One possibility you could imagine is trying to write a proof - after all, AIs are algorithms written in computer code, and one can often prove things about algorithms. The problem is that it’s entirely unclear what property we’d want to prove that our AI has, to the level of formal specificity that one could write a proof about it.3 This is closely related to the difficulty in section 1: if we had such a “goodness” property, we could build an AI that thought of plans that scored highly on “goodness”.
A second possibility is that you could look at your AI’s behaviour in a range of circumstances, and see how good it is. If your ‘goodness’ ratings come as numbers, and there are a bunch of free variables in your AI design, you can even automatedly do gradient descent to set those variables to values that get your AI to do things rated as highly good. The basic problem here is that just because your AI does good stuff when it can’t take over the world, doesn’t mean that it will do good stuff once it can. The basic reason is that by and large, there are a lot of motivations that can cause AIs to do stuff that looks good:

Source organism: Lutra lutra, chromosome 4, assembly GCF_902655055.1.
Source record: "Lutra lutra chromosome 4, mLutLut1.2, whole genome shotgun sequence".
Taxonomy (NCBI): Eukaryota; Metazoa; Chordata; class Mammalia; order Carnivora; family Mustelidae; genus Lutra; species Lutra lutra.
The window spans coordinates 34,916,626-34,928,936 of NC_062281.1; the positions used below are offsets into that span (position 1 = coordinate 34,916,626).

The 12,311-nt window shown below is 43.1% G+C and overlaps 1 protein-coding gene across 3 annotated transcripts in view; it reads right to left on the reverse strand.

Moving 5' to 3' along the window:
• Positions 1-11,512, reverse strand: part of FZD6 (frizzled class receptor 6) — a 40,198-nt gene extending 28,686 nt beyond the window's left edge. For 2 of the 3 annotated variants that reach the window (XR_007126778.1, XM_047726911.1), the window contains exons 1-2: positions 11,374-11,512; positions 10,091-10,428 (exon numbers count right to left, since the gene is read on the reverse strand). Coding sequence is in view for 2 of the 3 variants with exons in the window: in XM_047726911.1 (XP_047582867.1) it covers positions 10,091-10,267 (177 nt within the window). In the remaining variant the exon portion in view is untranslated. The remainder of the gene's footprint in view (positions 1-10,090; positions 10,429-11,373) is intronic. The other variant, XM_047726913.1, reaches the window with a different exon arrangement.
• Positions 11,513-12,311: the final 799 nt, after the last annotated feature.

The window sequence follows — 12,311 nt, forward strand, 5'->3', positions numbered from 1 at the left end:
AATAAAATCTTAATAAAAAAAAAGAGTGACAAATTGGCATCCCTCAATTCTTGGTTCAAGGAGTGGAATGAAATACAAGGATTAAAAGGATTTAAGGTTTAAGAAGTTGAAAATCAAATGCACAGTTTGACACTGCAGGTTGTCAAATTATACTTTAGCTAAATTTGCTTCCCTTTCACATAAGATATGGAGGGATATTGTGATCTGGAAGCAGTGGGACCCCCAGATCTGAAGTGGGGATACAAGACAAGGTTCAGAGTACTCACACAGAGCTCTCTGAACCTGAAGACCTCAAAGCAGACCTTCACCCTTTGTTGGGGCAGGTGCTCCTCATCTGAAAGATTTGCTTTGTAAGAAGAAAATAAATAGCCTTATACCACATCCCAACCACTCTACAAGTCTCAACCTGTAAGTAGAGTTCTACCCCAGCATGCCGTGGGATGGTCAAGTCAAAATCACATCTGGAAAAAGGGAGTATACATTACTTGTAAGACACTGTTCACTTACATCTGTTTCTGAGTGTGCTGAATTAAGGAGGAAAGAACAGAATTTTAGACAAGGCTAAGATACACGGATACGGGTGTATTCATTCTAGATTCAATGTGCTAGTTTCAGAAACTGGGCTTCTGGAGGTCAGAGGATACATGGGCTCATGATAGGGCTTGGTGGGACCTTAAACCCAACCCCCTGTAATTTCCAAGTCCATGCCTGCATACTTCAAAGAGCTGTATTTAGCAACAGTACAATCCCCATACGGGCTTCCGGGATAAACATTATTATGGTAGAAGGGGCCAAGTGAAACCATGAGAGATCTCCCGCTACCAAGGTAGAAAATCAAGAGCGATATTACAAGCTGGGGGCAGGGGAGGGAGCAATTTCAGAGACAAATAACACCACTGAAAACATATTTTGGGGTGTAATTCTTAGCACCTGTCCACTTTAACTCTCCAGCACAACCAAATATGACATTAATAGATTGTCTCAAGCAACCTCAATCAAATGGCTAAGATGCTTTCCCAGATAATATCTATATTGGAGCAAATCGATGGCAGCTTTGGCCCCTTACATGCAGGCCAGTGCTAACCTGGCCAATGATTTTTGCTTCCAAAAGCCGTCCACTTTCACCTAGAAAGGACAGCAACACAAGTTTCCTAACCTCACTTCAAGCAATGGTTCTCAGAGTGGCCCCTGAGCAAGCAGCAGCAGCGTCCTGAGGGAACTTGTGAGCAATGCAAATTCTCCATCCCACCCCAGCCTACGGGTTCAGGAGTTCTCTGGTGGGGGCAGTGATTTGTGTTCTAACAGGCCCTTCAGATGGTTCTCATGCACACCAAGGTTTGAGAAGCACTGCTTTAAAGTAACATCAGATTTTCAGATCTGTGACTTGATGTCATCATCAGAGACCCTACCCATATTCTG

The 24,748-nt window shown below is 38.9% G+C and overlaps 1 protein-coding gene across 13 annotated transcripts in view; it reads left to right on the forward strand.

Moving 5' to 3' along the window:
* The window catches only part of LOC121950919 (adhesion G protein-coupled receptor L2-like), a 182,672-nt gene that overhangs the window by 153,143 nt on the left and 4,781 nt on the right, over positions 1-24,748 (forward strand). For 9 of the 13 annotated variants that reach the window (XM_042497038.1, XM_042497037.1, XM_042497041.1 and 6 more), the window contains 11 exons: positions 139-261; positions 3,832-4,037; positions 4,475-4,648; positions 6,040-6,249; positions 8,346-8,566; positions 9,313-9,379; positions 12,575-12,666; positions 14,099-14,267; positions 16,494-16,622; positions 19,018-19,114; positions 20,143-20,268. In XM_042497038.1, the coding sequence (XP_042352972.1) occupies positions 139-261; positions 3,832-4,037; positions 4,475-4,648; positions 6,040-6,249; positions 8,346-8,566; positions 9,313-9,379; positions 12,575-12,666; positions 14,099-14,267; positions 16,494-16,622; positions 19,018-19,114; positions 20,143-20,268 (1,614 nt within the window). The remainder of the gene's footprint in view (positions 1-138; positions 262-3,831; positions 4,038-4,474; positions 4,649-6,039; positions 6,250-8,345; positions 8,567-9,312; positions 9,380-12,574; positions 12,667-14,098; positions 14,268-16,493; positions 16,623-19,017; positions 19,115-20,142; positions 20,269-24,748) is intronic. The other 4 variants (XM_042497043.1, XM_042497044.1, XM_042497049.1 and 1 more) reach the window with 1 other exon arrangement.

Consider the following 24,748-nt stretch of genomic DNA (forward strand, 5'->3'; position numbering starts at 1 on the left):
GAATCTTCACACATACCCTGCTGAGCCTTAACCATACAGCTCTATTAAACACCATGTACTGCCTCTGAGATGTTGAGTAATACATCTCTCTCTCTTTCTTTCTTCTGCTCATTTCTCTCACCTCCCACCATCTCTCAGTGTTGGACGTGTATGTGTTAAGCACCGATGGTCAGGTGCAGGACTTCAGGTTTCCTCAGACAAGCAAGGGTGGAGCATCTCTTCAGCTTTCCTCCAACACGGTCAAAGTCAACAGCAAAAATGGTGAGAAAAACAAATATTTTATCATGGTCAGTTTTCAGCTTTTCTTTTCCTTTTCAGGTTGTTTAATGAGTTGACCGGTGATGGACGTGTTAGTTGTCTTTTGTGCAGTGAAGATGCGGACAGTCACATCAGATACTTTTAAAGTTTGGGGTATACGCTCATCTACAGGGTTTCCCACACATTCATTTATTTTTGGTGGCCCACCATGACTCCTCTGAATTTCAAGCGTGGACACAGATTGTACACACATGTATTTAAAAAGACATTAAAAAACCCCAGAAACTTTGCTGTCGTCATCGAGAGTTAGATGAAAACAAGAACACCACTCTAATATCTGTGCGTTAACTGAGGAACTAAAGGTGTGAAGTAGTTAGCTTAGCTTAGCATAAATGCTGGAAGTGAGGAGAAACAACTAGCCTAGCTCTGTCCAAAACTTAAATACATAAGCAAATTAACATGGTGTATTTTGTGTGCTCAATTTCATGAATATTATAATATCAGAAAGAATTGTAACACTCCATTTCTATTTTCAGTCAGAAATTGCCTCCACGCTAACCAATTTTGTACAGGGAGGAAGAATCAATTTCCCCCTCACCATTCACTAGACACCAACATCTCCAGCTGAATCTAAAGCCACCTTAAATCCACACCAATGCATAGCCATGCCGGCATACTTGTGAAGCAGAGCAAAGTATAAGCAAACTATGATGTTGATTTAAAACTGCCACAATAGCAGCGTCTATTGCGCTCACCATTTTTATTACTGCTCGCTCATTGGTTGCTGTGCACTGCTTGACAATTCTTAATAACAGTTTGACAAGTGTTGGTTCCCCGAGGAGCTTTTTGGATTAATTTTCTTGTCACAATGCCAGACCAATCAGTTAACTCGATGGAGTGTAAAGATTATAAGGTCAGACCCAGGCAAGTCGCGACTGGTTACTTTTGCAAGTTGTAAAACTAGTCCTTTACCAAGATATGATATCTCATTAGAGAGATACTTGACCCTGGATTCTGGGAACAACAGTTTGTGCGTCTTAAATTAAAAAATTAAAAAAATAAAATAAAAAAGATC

So, it seems like there are more AIs that pass your behavioural tests without being aligned with your interests than AIs that pass your behavioural tests by being aligned with your interests. Note that this issue is, again, related to difficulties discussed in section 1: just like how many goals we could initially imagine writing down (like “get humans to approve of you” or “run a profitable business without being caught breaking any laws”) produce bad behaviour when optimized by an advanced AI, similarly there are many motivations that produce good behaviour before an advanced AI can take over the world, but not after.
Also note that we are talking as if our AIs have “motivations”, thus allowing us to re-use some of the reasoning from section 1: thinking of strategies that help achieve some goal, and concluding that the AI will take those strategies. This should be understood as saying that they coherently steer the world into some narrow set of states5 (aka the states they are ‘motivated’ to reach), not as a strong claim about their exact internal functioning. And in order for AIs to be useful, they need to be steering the world into observably different, hard-to-reach states, compared to if they weren’t made.